Friday, August 31, 2007

Asian American "History"

Asian American History...if we took out "American" from that term, Asian History would have very little controversy since we are specifying a history that takes place in a different land. Obviously, taking out "Asian" would be deemed totally acceptable within our modern society as "American History" is a term that is most familiar. But "American History", from what we find in school textbooks and told by scholars, would simply be how the United States was formed from the perspective of the white man as he created the country into a shining beacon of freedom, democracy, and liberty for the rest of the world to look up to. Never mind the other non-white nationalities that immigrated into the country as the white man came first and whoever came first and is more prominent within a country has the greater power. It is uncomfortable for even the term "Asian American" to be used as we are familiar with "American" to be used mainly for white and black people. Considering the slavery that has taken place in America for several centuries, it is deemed politically offensive for blacks to simply be called "Africans" as their ancestors suffered to live in America and with the civil rights acts, it has been ingrained into the American mindset. But for every other race that has immigrated into this country, their hardships are deemed minor and thus are not consciously seen as Americans. It has become familiar to address Asians as only Asians even if they were born there and thus giving a significant word such as "history" to Asian Americans can be indeed seen as controversial.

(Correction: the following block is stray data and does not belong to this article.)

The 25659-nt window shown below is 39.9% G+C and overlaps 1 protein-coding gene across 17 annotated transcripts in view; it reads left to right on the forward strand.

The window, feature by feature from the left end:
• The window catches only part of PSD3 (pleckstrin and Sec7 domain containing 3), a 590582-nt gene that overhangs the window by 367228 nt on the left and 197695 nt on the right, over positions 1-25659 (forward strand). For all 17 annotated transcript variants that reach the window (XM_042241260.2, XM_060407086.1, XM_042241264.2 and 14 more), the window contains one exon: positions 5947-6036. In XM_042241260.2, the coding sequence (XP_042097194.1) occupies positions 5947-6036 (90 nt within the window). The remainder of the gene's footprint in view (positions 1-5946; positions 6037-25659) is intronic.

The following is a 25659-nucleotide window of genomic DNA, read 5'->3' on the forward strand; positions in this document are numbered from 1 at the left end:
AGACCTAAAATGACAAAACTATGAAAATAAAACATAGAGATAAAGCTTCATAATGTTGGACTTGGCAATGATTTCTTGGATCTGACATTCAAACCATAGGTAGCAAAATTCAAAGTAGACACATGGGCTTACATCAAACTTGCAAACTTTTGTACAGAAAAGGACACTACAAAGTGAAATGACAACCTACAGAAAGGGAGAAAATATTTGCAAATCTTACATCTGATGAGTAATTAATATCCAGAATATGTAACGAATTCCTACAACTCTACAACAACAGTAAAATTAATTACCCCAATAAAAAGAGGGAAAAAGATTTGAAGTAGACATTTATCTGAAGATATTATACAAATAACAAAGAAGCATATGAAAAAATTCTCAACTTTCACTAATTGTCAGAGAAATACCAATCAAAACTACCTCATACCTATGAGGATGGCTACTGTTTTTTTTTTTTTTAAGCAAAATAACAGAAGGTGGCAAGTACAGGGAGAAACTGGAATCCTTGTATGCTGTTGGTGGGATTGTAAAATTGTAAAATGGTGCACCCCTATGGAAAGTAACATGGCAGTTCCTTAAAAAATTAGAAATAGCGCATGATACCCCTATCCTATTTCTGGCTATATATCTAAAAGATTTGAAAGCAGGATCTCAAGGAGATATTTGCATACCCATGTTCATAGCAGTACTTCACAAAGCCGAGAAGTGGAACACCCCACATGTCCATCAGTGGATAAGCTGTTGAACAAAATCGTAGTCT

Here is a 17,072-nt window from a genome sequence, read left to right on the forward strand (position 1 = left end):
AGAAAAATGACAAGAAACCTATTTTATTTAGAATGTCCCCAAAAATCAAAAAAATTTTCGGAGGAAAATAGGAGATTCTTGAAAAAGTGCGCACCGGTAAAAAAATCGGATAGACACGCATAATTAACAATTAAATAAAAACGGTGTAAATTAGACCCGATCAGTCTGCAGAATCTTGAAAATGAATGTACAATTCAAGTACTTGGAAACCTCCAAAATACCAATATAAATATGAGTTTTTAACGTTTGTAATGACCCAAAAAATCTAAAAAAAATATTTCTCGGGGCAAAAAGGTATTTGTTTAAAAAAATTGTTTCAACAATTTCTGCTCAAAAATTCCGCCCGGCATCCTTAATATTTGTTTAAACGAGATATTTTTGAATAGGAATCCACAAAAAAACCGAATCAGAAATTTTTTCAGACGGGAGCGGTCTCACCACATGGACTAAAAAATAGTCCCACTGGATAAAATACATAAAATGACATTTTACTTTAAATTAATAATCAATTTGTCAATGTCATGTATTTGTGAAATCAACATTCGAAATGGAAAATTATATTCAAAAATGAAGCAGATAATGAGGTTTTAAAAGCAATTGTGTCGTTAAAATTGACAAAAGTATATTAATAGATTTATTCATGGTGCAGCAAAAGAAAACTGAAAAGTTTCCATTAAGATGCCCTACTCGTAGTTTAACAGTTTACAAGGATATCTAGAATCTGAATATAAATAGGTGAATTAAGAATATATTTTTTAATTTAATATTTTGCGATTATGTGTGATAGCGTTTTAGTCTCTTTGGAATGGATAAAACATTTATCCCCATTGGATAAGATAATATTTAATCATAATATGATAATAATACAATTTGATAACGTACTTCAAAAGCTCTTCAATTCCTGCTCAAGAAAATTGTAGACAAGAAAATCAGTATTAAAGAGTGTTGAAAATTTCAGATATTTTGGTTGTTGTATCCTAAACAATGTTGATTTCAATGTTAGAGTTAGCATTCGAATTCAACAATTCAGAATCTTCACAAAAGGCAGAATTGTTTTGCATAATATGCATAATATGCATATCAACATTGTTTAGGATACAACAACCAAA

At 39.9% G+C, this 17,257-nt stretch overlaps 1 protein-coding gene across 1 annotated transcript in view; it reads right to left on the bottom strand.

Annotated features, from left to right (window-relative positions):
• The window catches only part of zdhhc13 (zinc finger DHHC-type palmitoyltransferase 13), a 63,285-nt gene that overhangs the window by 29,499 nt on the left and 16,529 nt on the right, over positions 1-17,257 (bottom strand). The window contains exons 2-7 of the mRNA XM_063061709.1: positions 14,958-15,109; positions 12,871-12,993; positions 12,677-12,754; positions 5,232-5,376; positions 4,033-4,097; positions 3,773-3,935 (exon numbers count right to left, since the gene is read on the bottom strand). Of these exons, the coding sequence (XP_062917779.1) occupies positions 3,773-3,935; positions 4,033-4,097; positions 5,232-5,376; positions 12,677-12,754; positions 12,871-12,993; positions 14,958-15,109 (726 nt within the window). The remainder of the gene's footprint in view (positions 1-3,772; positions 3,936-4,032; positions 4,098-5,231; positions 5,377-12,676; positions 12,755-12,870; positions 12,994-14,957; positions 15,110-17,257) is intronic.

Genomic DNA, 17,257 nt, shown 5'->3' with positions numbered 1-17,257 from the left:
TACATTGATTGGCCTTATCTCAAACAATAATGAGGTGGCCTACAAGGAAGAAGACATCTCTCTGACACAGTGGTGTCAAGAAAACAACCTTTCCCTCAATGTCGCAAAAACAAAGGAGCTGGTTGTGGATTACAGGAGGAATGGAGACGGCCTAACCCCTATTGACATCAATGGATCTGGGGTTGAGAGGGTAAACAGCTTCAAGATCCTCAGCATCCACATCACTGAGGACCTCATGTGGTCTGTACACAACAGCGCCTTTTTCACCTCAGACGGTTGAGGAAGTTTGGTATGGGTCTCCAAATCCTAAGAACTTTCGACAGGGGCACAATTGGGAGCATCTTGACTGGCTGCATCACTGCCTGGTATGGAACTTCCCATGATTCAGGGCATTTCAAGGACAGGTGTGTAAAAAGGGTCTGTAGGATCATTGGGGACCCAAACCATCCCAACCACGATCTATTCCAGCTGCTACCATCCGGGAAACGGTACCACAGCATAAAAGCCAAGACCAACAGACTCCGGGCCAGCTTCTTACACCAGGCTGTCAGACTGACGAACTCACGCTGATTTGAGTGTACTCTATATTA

Familiar does not mean we should take it with our heads down and our hands behind our backs. Familiar does not mean that we should simply accept because somebody told us that it was otherwise and that it should be taken for granted. With this said, we must be re-educated in the sense that that being an American truly means an individual who has come to this country to live a new life, regardless of where they came from. To become an American, it does not mean we need to assimilate our cultures, our identities, our names to a Euro-centric standard. That is not the true definition of being an American but only an outdated and narrow-minded conception of what an American is supposed to be. As Ronald Takaki would say, "We need to "re-vision" history to include Asians in the history of America, and to do so in a broad and comparative way". These words cannot be stressed enough how important it is to give Asian Americans the right to tell their complete history in all educational facilities in America. Though it may take a while for the history of Asian Americans to appear no larger than a margin in school textbooks, small steps such as this very course we are taking are significant to the process of creating a better and more open-minded future.